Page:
Completed foreclosures decreased 40% in December, according to the December 2016 National Foreclosure Report released by CoreLogic, a property information, analytics and data-enabled solutions provider.

Completed foreclosure dropped from 36,000 in December 2015 to 21,000 in December 2016. And foreclosure inventory also dropped significantly by 30% annually, according to the report.

“Foreclosure and delinquency trends continue to head in the right direction powered principally by increasing employment levels, stringent underwriting standards and higher home prices over the past few years,” CoreLogic President and CEO Anand Nallathambi said.

“We expect to see further declines in delinquency and foreclosure rates in 2017,” Nallathambi said. “As the foreclosure inventory diminishes, we must look ahead and tackle tight housing supply and growing affordability issues which are keeping many potential homebuyers, especially first-time buyers, on the sidelines.”

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(Source: CoreLogic)

The foreclosure inventory represents the number of homes at some stage of the foreclosure process while completed foreclosures reflect the total number of homes lost to foreclosure.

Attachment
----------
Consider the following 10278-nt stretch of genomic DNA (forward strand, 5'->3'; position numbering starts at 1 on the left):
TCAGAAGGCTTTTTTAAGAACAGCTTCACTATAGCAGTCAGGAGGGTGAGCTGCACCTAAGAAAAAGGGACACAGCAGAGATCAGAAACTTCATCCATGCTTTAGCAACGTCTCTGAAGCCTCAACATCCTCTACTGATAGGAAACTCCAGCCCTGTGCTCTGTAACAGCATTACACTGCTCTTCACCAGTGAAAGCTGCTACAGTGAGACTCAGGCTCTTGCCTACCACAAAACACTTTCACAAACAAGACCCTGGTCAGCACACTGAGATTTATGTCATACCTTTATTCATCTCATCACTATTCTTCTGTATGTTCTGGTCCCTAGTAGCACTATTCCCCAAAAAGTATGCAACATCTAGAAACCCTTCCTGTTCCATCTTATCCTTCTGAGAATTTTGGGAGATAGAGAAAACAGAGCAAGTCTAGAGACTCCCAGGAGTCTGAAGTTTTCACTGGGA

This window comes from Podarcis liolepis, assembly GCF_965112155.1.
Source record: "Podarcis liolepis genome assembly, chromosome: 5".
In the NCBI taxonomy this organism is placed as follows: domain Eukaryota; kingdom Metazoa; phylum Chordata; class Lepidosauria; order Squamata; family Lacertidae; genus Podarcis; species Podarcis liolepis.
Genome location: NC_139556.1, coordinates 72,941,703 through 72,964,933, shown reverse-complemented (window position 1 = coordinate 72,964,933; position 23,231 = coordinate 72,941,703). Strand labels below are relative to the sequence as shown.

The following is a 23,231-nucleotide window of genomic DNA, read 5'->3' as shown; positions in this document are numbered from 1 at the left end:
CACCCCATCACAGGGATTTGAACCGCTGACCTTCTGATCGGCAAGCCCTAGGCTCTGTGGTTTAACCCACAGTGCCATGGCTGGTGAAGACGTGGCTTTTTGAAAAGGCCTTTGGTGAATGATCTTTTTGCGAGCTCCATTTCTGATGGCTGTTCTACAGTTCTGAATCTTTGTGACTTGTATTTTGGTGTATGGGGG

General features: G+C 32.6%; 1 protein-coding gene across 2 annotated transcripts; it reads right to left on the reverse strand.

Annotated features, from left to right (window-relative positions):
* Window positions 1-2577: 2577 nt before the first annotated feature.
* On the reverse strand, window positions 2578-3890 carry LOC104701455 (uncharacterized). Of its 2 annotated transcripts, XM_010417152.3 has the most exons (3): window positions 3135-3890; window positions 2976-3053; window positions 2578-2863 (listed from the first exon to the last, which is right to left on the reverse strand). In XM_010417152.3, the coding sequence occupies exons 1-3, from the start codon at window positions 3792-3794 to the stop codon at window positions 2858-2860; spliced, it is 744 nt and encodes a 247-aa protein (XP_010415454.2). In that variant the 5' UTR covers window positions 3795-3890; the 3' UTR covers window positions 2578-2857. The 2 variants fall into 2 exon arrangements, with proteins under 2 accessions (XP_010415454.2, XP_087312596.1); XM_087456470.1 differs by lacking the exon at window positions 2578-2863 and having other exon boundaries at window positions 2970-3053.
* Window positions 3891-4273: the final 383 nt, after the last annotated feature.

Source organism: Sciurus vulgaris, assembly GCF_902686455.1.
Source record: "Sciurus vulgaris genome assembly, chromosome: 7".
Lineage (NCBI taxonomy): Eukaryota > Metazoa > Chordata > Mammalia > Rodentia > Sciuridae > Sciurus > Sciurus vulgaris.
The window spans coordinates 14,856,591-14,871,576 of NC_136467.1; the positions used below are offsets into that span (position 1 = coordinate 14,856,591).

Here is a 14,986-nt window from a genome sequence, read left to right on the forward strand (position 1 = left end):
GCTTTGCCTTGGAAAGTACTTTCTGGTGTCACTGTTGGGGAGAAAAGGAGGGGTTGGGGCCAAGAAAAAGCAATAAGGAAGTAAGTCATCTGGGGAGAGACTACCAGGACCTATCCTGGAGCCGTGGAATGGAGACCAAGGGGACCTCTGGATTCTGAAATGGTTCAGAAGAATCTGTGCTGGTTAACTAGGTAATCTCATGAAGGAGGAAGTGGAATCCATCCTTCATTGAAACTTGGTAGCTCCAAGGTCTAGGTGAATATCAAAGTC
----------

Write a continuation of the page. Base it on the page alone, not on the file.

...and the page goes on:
Foreclosure inventory dropped to just 0.8% of all homes with a mortgage in December, down from 1.2% in December 2015.

Homes in serious delinquency, defined as those 90 days or more past due including loans in foreclosure and REO, decreased 19.4% annually in December. In fact, these 1 million seriously delinquent mortgages, or 2.6% of all mortgages, hit the lowest level since August 2007.

“While the decline in serious delinquency has been geographically broad, some oil-producing markets have shown the effects of low oil prices on the housing market,” CoreLogic Chief Economist Frank Nothaft said. “Serious delinquency rates rose in Louisiana, Wyoming and North Dakota, reflecting the weakness in oil production.”

The states with the highest number of completed foreclosures in December 2016 included Florida with 45,000, followed by Michigan with 30,000, Texas with 24,000, Ohio with 21,000 and California with 19,000.

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(Source: CoreLogic)

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